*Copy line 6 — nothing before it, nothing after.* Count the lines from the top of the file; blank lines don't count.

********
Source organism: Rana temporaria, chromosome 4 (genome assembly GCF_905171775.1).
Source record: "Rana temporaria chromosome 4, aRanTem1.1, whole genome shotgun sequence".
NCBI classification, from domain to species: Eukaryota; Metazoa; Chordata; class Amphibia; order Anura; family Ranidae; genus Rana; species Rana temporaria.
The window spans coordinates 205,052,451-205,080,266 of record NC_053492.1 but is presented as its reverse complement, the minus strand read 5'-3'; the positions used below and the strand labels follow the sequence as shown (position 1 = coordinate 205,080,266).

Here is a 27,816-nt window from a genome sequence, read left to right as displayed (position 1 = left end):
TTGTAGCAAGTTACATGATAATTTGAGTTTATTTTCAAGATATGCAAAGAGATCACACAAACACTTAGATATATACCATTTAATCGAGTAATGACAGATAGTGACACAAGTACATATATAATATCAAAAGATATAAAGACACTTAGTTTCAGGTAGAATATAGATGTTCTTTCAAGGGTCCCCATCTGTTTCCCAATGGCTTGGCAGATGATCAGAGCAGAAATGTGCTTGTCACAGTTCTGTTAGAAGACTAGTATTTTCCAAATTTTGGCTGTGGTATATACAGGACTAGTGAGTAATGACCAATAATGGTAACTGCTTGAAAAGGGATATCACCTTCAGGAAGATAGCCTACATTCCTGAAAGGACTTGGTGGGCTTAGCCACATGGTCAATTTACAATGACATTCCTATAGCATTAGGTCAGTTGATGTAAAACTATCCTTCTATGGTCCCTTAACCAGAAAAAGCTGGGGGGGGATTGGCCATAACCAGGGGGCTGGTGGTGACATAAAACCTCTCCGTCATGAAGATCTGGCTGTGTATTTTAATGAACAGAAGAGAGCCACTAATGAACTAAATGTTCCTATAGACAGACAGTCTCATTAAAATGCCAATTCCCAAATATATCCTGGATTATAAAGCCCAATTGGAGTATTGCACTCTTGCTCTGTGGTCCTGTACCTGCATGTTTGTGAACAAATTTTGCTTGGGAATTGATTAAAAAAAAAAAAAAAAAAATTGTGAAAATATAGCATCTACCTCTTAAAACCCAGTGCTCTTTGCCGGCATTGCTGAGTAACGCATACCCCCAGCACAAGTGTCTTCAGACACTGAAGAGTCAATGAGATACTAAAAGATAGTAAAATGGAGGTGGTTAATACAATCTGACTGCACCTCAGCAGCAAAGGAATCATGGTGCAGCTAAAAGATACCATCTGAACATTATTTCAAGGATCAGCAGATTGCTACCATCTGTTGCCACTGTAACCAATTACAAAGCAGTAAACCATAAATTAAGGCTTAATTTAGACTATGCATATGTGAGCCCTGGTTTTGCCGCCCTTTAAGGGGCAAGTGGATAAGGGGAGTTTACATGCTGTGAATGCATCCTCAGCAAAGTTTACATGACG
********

TTGTAGCAAGTTACATGATAATTTGAGTTTATTTTCAAGATATGCAAAGAGATCACACAAACACTTAGATATATACCATTTAATCGAGTAATGACAGATAGTGACACAAGTACATATATAATATCAAAAGATATAAAGACACTTAGTTTCAGGTAGAATATAGATGTTCTTTCAAGGGTCCCCATCTGTTTCCCAATGGCTTGGCAGATGATCAGAGCAGAAATGTGCTTGTCACAGTTCTGTTAGAAGACTAGTATTTTCCAAATTTTGGCTGTGGTATATACAGGACTAGTGAGTAATGACCAATAATGGTAACTGCTTGAAAAGGGATATCACCTTCAGGAAGATAGCCTACATTCCTGAAAGGACTTGGTGGGCTTAGCCACATGGTCAATTTACAATGACATTCCTATAGCATTAGGTCAGTTGATGTAAAACTATCCTTCTATGGTCCCTTAACCAGAAAAAGCTGGGGGGGGATTGGCCATAACCAGGGGGCTGGTGGTGACATAAAACCTCTCCGTCATGAAGATCTGGCTGTGTATTTTAATGAACAGAAGAGAGCCACTAATGAACTAAATGTTCCTATAGACAGACAGTCTCATTAAAATGCCAATTCCCAAATATATCCTGGATTATAAAGCCCAATTGGAGTATTGCACTCTTGCTCTGTGGTCCTGTACCTGCATGTTTGTGAACAAATTTTGCTTGGGAATTGATTAAAAAAAAAAAAAAAAAAATTGTGAAAATATAGCATCTACCTCTTAAAACCCAGTGCTCTTTGCCGGCATTGCTGAGTAACGCATACCCCCAGCACAAGTGTCTTCAGACACTGAAGAGTCAATGAGATACTAAAAGATAGTAAAATGGAGGTGGTTAATACAATCTGACTGCACCTCAGCAGCAAAGGAATCATGGTGCAGCTAAAAGATACCATCTGAACATTATTTCAAGGATCAGCAGATTGCTACCATCTGTTGCCACTGTAACCAATTACAAAGCAGTAAACCATAAATTAAGGCTTAATTTAGACTATGCATATGTGAGCCCTGGTTTTGCCGCCCTTTAAGGGGCAAGTGGATAAGGGGAGTTTACATGCTGTGAATGCATCCTCAGCAAAGTTTACATGACG